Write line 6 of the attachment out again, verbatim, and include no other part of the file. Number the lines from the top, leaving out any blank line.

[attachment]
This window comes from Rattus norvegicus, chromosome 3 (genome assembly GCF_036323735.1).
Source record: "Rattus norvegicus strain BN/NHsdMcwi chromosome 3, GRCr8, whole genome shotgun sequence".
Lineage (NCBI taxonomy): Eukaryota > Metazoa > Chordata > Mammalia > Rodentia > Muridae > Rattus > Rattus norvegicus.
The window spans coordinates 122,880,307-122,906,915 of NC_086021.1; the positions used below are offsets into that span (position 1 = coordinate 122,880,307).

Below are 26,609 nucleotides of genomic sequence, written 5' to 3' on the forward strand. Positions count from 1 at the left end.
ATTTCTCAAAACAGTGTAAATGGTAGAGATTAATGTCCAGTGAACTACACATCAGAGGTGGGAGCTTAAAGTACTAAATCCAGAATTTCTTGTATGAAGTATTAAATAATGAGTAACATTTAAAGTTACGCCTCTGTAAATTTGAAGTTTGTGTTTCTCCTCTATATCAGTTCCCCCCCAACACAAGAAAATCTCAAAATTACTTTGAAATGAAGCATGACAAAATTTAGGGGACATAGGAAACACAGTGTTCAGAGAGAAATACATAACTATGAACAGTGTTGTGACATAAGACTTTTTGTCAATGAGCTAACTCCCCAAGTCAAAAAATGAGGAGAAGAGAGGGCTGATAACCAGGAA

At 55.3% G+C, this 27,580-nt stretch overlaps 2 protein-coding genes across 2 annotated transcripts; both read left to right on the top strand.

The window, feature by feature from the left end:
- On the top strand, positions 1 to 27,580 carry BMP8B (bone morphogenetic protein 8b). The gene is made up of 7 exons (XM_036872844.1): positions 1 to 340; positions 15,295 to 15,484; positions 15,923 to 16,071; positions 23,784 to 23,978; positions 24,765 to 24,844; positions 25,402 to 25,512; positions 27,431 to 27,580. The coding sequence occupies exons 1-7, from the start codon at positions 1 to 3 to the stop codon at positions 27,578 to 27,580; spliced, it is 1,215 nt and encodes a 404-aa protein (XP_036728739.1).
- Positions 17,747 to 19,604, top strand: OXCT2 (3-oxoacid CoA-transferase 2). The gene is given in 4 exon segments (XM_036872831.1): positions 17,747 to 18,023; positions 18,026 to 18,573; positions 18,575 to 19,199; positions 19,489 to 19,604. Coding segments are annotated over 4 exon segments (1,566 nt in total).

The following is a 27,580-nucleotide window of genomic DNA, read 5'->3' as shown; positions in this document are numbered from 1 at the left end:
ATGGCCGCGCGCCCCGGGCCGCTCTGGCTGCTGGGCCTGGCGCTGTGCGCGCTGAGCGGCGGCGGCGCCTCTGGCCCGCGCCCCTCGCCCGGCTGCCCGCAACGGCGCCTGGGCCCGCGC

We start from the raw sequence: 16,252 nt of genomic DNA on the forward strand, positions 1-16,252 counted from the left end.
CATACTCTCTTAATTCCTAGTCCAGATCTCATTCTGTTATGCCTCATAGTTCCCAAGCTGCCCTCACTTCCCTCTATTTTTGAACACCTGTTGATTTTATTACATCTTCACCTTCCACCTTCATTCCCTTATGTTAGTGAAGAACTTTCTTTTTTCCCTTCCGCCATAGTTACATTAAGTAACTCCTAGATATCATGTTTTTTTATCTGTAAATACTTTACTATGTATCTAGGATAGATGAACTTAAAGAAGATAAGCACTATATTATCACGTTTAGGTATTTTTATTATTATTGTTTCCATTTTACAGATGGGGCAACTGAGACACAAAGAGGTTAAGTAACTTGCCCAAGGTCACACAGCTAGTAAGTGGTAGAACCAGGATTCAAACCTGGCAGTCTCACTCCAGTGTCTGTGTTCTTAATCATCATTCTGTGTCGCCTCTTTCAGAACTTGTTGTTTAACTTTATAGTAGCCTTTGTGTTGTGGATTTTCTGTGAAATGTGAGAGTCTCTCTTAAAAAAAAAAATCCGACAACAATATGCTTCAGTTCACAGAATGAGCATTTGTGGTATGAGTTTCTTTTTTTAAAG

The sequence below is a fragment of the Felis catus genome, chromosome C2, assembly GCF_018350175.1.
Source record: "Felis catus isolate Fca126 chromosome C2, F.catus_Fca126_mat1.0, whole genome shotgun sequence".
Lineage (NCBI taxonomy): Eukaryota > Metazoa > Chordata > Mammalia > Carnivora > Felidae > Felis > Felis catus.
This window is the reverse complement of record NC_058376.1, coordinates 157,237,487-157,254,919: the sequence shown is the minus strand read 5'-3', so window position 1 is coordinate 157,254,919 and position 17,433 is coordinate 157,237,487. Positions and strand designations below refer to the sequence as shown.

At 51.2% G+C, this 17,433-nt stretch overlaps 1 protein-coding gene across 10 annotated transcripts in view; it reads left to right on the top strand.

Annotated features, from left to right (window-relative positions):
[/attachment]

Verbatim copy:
ATTTCTCAAAACAGTGTAAATGGTAGAGATTAATGTCCAGTGAACTACACATCAGAGGTGGGAGCTTAAAGTACTAAATCCAGAATTTCTTGTATGAAGTATTAAATAATGAGTAACATTTAAAGTTACGCCTCTGTAAATTTGAAGTTTGTGTTTCTCCTCTATATCAGTTCCCCCCCAACACAAGAAAATCTCAAAATTACTTTGAAATGAAGCATGACAAAATTTAGGGGACATAGGAAACACAGTGTTCAGAGAGAAATACATAACTATGAACAGTGTTGTGACATAAGACTTTTTGTCAATGAGCTAACTCCCCAAGTCAAAAAATGAGGAGAAGAGAGGGCTGATAACCAGGAA